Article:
Profiles in Partnership
A series on best practices and sound advice for developing and maintaining successful cross-sector partnerships – partnerships between two or more from the nonprofit, for-profit, education or government sectors.
BB: When PRSA develops a program on a regional or national basis do you provide specific marketing materials, what I would call a “tool kit”, to support their local efforts?
WM: For the first year of the HDTV relationship we provided local chapters rough ideas and examples, and with the examples we gave them judging criteria as there was a prize contest involved. We were looking for programs that benefitted from the contribution of PR expertise. For example, one chapter invited various nonprofit organizations to a type of speed-dating evening. So you come in and there’s a half- dozen nonprofits set up with different PR folks. In most cases these nonprofits are running a very resource-constrained social service organization and at this event you get to meet with 10 people, get free advice and go away with a bunch of ideas and maybe a jumping-off point to do something. So the first year we didn’t really give them a tool kit per se but what we’re going to do for subsequent years is provide all the examples of the programs that were taking place but with more detail by way of example, in hope to give ideas to folks of the types of things they could be doing.
BB: Is the relationship with Rebuilding Together still going?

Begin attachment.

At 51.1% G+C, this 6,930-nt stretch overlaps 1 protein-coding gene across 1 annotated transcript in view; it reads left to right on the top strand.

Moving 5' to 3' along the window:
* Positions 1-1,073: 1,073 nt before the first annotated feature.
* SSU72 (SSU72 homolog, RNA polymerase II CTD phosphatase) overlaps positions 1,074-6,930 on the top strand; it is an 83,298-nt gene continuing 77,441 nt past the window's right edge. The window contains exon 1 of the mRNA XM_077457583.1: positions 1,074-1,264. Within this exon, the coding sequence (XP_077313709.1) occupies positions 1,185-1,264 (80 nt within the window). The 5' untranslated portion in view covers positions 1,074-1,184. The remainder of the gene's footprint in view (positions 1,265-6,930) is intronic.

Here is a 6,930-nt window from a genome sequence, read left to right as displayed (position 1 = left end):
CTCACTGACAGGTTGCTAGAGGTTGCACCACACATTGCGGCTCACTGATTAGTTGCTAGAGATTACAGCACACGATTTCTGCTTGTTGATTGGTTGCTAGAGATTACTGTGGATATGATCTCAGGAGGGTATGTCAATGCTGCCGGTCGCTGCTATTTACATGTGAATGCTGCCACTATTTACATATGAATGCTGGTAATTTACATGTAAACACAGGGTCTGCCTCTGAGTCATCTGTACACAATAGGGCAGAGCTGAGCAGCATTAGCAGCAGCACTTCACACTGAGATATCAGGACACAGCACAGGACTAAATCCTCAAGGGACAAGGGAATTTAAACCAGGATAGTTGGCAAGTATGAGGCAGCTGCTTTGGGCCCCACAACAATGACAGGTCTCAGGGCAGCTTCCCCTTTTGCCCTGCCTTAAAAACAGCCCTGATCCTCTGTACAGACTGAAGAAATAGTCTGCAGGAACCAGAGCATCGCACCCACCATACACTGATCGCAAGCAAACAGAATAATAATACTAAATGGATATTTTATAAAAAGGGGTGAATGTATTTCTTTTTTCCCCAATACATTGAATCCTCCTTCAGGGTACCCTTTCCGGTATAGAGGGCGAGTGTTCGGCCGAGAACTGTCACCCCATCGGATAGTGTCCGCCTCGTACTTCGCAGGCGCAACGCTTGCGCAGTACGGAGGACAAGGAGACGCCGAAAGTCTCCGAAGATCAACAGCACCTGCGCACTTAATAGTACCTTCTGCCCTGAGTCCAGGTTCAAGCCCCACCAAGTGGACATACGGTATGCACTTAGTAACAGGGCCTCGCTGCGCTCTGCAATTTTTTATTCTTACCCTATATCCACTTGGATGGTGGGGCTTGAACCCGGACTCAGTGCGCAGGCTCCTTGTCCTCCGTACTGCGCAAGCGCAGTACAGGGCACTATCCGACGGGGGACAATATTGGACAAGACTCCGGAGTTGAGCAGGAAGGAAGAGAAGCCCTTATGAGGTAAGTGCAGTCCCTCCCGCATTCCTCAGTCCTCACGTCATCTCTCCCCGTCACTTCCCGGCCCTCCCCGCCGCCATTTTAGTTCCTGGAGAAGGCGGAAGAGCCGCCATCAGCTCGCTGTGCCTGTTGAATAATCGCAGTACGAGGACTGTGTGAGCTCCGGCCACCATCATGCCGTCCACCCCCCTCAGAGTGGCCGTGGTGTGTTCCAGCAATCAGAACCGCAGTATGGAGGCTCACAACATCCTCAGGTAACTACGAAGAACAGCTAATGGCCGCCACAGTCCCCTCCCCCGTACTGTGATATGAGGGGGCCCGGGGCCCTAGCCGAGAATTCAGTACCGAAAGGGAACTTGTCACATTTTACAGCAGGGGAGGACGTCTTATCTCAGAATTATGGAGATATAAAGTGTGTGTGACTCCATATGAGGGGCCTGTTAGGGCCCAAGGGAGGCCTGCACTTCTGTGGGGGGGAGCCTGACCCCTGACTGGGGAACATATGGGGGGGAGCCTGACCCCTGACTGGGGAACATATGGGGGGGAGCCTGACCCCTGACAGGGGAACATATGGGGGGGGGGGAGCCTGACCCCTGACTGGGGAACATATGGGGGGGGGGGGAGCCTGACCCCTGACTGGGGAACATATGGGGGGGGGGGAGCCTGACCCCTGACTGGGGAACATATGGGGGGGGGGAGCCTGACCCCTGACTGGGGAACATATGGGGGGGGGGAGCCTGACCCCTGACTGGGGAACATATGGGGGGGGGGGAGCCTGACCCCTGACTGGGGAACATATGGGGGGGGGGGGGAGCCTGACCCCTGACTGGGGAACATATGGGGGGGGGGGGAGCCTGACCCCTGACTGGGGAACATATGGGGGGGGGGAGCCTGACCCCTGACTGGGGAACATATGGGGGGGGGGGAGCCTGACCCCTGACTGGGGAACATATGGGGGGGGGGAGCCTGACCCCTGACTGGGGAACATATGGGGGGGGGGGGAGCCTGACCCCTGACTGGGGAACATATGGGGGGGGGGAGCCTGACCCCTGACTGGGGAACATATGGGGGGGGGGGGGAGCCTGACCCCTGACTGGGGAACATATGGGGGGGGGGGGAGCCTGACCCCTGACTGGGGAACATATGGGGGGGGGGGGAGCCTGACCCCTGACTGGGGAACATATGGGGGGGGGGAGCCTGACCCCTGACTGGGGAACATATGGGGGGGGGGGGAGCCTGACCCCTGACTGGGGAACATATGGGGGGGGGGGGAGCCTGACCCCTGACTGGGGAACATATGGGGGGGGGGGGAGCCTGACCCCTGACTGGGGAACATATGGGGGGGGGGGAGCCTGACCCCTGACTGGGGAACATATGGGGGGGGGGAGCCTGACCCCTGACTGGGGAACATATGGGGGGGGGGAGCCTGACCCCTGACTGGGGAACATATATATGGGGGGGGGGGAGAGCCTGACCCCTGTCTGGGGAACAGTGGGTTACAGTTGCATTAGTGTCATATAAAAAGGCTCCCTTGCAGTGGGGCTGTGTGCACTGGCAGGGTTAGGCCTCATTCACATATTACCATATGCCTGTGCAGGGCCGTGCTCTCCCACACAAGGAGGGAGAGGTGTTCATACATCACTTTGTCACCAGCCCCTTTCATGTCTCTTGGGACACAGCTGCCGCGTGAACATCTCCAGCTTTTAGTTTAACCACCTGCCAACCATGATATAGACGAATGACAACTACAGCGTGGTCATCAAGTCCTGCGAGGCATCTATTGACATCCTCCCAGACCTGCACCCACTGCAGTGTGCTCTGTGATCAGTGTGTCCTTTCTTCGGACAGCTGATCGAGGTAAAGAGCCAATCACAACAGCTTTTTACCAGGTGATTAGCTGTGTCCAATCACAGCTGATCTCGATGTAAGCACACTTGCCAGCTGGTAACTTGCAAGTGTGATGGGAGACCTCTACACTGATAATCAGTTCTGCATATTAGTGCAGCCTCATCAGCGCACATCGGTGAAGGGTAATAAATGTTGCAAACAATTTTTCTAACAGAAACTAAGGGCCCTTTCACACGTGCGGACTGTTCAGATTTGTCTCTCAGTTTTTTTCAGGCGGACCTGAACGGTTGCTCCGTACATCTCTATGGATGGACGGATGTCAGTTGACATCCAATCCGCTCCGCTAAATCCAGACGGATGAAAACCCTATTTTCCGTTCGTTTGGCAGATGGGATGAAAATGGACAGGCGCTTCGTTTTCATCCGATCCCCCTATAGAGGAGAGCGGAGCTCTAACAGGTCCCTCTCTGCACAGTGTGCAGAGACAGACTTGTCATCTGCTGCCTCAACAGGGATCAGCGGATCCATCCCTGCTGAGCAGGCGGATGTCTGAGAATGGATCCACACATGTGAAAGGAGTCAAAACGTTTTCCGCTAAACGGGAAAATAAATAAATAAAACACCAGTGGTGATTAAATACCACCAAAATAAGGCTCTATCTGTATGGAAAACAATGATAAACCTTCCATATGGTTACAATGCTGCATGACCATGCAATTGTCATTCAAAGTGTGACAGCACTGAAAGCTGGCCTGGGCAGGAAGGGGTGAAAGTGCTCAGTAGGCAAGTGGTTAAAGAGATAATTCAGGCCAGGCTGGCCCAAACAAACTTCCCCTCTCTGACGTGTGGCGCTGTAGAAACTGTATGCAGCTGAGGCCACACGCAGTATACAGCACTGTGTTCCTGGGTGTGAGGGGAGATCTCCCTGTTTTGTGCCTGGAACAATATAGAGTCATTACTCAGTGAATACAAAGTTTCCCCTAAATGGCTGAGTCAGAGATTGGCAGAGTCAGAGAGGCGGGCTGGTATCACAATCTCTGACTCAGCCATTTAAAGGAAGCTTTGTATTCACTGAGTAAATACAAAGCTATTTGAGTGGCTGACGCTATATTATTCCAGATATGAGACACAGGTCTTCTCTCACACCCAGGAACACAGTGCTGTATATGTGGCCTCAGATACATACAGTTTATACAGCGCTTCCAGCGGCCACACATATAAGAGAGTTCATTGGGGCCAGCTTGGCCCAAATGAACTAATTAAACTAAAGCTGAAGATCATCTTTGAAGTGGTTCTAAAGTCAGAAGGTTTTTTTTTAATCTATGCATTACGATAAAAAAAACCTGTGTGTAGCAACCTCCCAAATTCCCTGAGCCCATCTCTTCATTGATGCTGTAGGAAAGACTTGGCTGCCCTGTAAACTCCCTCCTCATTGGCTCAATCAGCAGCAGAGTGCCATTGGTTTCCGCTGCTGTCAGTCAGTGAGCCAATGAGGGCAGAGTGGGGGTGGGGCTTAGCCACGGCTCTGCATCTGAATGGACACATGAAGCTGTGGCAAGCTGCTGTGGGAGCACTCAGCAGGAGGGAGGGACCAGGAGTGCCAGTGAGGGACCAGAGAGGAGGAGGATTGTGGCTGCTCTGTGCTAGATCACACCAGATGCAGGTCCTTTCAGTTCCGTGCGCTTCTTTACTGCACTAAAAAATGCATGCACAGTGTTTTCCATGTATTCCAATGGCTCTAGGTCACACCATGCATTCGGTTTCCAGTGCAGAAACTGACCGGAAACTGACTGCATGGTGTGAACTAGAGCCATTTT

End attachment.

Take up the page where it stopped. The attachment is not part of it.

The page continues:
WM: That relationship is really through HGTV and HGTV said, here’s how we’ll support you, we’re going to put up two sets of prize money. One set will be for programs undertaken by PRSA chapters for whatever initiatives they would like. The second set of prize money will be for initiatives undertaken with Rebuilding Together and that way, each chapter can work on an endeavor supported at the national level or they can do something locally that interests them because a member of their chapter might have been involved or there’s a situation in their community they want to address.
BB: So rather than dictate from national that you had to do it this way, you gave them an option.
WM: Yes and what would happen in previous years is we would periodically be contacted by chapters who would say they have a worthy cause and want national to help support this cause, and the reality is for national to pick and choose winners and losers among our many chapters across the country, it was really a situation that was very, very difficult for us. We wanted to provide some type of support when we heard from individuals in the chapters but we didn’t want to reach a thousand miles across the country and say, oh that’s a great cause and support that.
BB: You couldn’t possibly have the bandwidth if you had 50 different chapters, with different causes, requesting your support.
WM: Several years ago a member of one of our chapters in Pennsylvania was terminally ill and a number of members of the chapter came forward and they said we’re raising money for some of her medicine and for her funeral expenses and they would like national to endorse this. It was an absolutely heartbreaking situation. Yet again, it put us in the position of are we endorsing one cause over another? We realized that one of the ways we could help was to publicize what the chapter was doing. Not formally endorse it, not get involved and stick our fingers in it, but say to our other members, hey, look at the good work that this chapter is doing. And so that puts us in a position where we can say to all of our chapters, we encourage you to help people in your community. We’re not going to tell you want to do, we will recognize all of you for helping, we will award those of you who do the best contributing work and we think at the end of the day you’re going to reflect admirably upon our profession by using your professional skills to make your community a better place.
Up Next: Part 3 in Series, Offering pro bono services
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